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Fund and company meetings – decision making in a pandemic

The current social distancing measures have created a range of challenges for the corporate world. Companies and funds still need to be operated, decisions need to be made by boards, and sometimes shareholders and investors need to be called upon to make decisions as a group.

However, meetings usually involve people getting together, and formal decisions normally involve some sort of vote. It is particularly likely in this turbulent and quickly changing environment that some important decisions need to be made, and they might need to be made quickly. How can this be achieved when it is impossible for stakeholders to meet?

Here, special counsel Matt Moses outlines the types of meetings that may be needed and explains the Federal Government's latest COVID-19 driven response which expressly allows virtual meetings for companies and registered managed investment schemes.

Types of meetings which may be needed

Decisions may need to be made at different levels. Meetings of the following could be required:

  • The board of directors of a company (which could be a private company or a public company eg a responsible entity).
  • The shareholders in a private company.
  • The shareholders in a public company (for example, an annual general meeting (AGM) of a company with a reporting year ending 31 December instead of 30 June).
  • The investors in a wholesale (ie unregistered) fund.
  • The investors in a registered fund.

Have the law and governing documents kept up with the times?

Email and the internet have now been around for a relatively long time. So, it would be reasonable to assume corporate governance and procedure laws have moved with technological developments. Unfortunately, this is not quite the case.

For decisions which need to be made by a board, there are ways around the need to have an 'in person' meeting. From a legal perspective, there is more flexibility in Australia about how directors can discuss a matter and make a formal decision. Circulating resolutions has become common practice and is sanctioned by the Corporations Act. Although, directors still need to have regard to their company's constitution. There is also some flexibility in relation to resolutions which need to be passed by shareholders in a private company.

For meetings and resolutions of shareholders in a public company and investors in a registered fund, the position has been (perhaps surprisingly in 2020) not as accommodating, at least prior to a very recent temporary change to the Corporations Act discussed below which the Federal Government has facilitated.

Virtual meetings—recent changes

The Corporations Act allows meetings of shareholders in a public company or investors in a registered fund to be held at two of more 'venues' using technology.

However, there is debate over whether an entirely virtual or online meeting can be validly held. So-called hybrid meetings, where the chairperson and some stakeholders attend in person and others online, may be a different story. If you are looking to take advantage of technology to hold a meeting or seek a vote in the current environment, then you should be careful and obtain advice. There can be ways around potential hurdles (eg proxy voting) which might be able to effectively happen online.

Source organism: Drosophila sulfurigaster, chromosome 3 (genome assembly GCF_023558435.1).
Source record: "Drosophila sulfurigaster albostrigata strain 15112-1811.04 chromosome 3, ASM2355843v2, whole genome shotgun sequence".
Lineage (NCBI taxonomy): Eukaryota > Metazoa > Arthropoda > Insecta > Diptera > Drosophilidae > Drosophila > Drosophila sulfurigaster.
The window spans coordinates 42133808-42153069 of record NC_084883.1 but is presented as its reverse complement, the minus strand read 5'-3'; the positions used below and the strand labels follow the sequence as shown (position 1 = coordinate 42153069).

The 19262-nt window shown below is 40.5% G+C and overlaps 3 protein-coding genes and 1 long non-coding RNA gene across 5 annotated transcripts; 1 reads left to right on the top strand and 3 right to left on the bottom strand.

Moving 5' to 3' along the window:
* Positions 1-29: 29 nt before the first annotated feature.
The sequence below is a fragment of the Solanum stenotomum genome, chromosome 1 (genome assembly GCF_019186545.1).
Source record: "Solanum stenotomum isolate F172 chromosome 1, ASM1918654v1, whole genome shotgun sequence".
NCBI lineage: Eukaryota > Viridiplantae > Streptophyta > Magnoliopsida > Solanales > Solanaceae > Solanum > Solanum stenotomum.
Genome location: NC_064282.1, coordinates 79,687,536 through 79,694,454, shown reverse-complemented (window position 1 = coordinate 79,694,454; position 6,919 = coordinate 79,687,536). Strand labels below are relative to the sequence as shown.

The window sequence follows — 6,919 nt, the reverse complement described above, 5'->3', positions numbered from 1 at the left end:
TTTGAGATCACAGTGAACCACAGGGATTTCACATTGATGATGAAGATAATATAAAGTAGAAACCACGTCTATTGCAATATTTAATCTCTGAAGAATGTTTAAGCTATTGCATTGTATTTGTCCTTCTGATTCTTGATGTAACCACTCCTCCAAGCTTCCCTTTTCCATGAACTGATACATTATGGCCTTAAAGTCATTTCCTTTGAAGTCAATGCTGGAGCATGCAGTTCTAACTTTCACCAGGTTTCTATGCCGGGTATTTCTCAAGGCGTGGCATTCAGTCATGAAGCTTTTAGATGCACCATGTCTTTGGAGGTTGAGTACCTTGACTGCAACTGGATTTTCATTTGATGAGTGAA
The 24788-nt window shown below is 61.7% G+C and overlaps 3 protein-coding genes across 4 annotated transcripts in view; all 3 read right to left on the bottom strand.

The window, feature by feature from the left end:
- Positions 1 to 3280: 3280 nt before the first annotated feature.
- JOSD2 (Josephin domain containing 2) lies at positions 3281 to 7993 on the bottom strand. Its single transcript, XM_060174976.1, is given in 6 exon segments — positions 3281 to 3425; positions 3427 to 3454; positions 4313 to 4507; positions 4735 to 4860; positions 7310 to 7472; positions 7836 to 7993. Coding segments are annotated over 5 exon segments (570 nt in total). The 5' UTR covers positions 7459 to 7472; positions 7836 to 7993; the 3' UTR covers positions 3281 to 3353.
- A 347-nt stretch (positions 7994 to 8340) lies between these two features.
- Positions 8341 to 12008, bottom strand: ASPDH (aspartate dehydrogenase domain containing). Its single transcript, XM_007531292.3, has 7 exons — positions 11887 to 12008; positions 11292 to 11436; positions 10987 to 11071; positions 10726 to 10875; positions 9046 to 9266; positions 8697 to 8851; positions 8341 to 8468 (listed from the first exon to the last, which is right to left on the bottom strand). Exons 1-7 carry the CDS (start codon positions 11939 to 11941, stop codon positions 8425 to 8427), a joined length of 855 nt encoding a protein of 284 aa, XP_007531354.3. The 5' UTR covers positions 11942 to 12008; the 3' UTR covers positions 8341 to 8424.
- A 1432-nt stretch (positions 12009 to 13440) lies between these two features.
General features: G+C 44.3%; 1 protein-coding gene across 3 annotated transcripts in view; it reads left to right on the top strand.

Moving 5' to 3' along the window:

ASIC recently acknowledged the challenges COVID-19 might cause in the context of AGMs, saying it is prepared to take a no-action position in relation to companies with a 31 December balance date which are unable to hold their AGMs by 31 May. ASIC has also commented that the legal position in relation to entirely virtual, or online, shareholder meetings is in doubt.

However, in a recent important development, on 5 May 2020, the Federal Government used its powers under the COVID-19 response legislation to amend the Corporations Act to expressly allow virtual meetings in relation to companies and registered schemes, as well as to allow the calling of meetings via electronic means. This is subject to some conditions, including that the meeting documents must explain how people can participate.

Despite these welcome amendments, they are only in force for six months. Also, there could still be a question around whether you can take advantage of them if the applicable governing document (for example your fund's constitution) does not contemplate holding virtual meetings.

Wholesale funds are generally not regulated in the same way as retail funds. Therefore, there can be more flexibility. However, at the same time, it is important to check your fund's constitution and perhaps disclosures which have previously been made in relation to the decision-making process and investor meetings and obtain advice.

Next steps

In these unprecedented times, there are ways in which formal decisions can be made efficiently and validly. However, it is important not to rush and to always check your company's or fund's underlying governing documents, and to get advice. Our lawyers will respond to your queries and provide practical advice.


Matt Moses

Matt Moses

Special Counsel

Contact McMahon Clarke

T +61 7 3239 2900
A Level 7, 100 Creek Street, Brisbane Qld 4000

T +61 3 9909 1400
A Level 2, 696 Bourke Street, Melbourne Vic 3000